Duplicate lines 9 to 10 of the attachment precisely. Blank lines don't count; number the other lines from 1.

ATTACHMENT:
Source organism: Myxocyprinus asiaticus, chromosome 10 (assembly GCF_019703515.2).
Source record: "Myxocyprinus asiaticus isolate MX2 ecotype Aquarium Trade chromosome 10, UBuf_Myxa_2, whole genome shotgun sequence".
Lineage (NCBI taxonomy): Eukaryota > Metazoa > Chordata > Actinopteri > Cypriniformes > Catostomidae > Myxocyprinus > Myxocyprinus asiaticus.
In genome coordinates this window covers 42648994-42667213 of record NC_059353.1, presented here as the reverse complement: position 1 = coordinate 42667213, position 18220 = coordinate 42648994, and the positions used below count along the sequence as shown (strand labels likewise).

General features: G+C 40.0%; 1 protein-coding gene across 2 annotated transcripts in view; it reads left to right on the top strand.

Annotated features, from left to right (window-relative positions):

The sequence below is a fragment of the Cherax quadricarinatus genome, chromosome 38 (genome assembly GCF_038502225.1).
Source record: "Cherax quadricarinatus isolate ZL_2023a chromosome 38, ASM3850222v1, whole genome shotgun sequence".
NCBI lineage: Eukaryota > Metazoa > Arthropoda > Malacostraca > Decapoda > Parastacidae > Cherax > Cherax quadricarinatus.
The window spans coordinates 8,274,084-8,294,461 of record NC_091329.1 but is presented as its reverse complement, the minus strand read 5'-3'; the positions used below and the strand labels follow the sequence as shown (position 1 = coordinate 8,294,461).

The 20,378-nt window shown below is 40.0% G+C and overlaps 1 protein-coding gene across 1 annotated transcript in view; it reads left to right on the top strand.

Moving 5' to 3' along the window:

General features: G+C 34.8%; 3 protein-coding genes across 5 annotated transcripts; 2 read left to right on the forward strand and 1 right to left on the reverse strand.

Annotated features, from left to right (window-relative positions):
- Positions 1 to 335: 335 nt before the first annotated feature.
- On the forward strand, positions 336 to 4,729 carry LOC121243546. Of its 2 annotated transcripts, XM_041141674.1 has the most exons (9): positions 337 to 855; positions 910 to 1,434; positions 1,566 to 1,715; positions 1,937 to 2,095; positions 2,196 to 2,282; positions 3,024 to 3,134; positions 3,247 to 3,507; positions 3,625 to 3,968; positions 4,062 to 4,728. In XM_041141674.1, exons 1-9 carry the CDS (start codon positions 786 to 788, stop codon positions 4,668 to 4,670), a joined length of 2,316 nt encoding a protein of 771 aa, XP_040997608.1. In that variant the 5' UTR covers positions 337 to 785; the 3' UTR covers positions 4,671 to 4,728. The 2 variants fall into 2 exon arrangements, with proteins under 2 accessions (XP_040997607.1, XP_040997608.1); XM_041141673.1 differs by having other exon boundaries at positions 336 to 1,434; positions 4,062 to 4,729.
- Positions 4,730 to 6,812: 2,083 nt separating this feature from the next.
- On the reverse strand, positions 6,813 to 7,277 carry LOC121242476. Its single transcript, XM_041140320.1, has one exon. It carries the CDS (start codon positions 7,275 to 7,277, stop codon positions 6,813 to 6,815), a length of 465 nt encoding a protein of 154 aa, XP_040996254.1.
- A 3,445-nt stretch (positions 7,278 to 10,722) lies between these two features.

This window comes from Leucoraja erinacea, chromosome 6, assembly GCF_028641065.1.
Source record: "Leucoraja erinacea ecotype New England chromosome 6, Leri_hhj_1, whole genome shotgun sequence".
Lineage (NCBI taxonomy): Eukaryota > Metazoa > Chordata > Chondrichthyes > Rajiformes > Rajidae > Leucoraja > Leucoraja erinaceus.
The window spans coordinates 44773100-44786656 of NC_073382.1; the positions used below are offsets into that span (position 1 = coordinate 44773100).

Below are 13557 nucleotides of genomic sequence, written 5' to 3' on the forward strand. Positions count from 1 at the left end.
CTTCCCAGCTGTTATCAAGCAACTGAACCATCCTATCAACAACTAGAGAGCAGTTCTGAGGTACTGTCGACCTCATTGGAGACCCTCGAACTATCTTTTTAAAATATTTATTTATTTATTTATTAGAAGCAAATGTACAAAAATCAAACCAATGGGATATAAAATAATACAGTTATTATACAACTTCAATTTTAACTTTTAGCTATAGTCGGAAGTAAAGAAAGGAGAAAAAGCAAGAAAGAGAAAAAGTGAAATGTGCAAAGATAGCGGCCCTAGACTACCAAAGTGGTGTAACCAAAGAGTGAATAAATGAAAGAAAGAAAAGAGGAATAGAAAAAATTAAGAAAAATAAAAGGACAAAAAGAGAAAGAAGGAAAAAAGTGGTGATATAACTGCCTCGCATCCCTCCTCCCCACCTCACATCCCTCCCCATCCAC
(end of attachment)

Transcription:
NCBI lineage: Eukaryota > Metazoa > Arthropoda > Malacostraca > Decapoda > Parastacidae > Cherax > Cherax quadricarinatus.
The window spans coordinates 8,274,084-8,294,461 of record NC_091329.1 but is presented as its reverse complement, the minus strand read 5'-3'; the positions used below and the strand labels follow the sequence as shown (position 1 = coordinate 8,294,461).